RUSSIAN JOURNAL OF EARTH SCIENCES VOL. 7, ES6001, doi:10.2205/2005ES000189, 2005
A new look at the nature of the transitional layer at the K/T boundary near Gams, Eastern Alps, Austria, and the problem of the mass extinction of the biotaA. F. Grachev1, O. A. Korchagin2, H. A. Kollmann3, D. M. Pechersky1, and V. A. Tsel'movich1
1Institute of Physics of the Earth, Moscow, Russia
2Geological Institute, Russian Academy of Sciences, Moscow, Russia
3National Museum of Natural History, Vienna, Austria
 The results of detailed biostratigraphic, lithological, isotopic-geochemical, and petromagnetic analysis of the sedimentary sequence at the Cretaceous-Paleogene boundary in the Gams area, Eastern Alps, Austria, point to two stages in the evolution of the transitional layer at the Cretaceous-Paleogene boundary. During the earlier one of these stages (which lasted for approximately 1500 years, as follows from conservative estimates of the sedimentation rate), the transitional layer was formed under the effect of volcanic aerosol. The later one caused the presence of titanomagnetite, gold, and copper, as well as high concentrations of Ir, As, Pb, Cr, and other elements in the rocks. The occurrence of an Ir anomaly in the lower part of the transitional layer and the presence of titanomagnetite, Cu, and Au in it were related to volcanic activity. During the later stage, the character of sedimentation was affected by the fall of an asteroid (meteorite), and traces of its material are discernible as beads of metallic Ni, awaruite, and diamond crystals. The conclusions drawn from the results of our analysis principally differ from all preexisting data on the transitional layer between the Cretaceous and Paleogene and provide another look at the reasons for the mass extinction of living organisms at 65 Ma. These data eliminate the need for opposing volcanism to an impact event: both took place, but the changes in the biota were induced by volcanism, as also was the appearance of the Ir anomaly itself, whereas the fall of a cosmic body occurred approximately 500-800 years later.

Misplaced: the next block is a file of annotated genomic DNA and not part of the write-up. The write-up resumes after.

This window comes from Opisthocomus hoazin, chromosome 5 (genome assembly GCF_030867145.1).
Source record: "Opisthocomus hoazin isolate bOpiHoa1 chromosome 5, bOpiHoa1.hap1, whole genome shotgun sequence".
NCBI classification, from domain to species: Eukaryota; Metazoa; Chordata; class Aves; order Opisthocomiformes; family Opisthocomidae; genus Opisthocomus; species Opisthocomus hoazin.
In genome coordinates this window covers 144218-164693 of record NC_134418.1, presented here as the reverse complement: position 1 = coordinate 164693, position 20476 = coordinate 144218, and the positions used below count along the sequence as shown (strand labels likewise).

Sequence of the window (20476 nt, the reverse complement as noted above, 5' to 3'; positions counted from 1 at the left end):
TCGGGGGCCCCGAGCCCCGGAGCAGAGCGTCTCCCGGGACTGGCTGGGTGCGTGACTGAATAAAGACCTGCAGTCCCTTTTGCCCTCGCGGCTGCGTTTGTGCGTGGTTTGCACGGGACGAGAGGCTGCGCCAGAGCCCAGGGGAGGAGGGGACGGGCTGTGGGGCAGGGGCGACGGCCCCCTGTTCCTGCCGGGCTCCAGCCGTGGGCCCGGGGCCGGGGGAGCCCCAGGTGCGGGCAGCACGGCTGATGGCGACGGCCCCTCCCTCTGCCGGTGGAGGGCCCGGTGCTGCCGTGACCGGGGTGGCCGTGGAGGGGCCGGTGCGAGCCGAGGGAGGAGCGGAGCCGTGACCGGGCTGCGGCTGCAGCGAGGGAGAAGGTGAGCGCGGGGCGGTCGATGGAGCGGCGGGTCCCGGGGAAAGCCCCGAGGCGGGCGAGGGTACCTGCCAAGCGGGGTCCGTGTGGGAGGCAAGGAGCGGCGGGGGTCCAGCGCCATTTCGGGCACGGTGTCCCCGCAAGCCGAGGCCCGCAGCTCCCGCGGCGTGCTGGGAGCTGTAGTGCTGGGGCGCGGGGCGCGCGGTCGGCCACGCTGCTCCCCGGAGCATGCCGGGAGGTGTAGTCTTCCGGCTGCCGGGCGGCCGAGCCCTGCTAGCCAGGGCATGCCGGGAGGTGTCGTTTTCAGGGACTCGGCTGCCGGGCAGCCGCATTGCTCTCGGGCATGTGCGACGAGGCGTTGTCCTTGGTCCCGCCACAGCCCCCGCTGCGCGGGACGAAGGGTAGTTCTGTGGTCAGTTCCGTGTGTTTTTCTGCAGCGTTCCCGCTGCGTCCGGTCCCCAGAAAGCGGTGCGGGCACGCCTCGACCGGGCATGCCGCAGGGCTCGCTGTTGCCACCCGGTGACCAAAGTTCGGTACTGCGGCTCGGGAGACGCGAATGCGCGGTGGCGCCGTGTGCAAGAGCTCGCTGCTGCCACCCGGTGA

Received 15 September 2005; accepted 21 September 2005; published 24 December 2005.
Keywords: K/T boundary, volcanism, impact event, Eastern Alps.
Index Terms: 1051 Geochemistry: Sedimentary geochemistry; 1519 Geomagnetism and Paleomagnetism: Magnetic mineralogy and petrology; 1630 Global Change: Impacts of global change.
Citation: (2005), A new look at the nature of the transitional layer at the K/T boundary near Gams, Eastern Alps, Austria, and the problem of the mass extinction of the biota, Russ. J. Earth Sci., 7, ES6001, doi:10.2205/2005ES000189.Copyright 2005 by the Russian Journal of Earth Sciences
Powered by TeXWeb (Win32, v.2.0).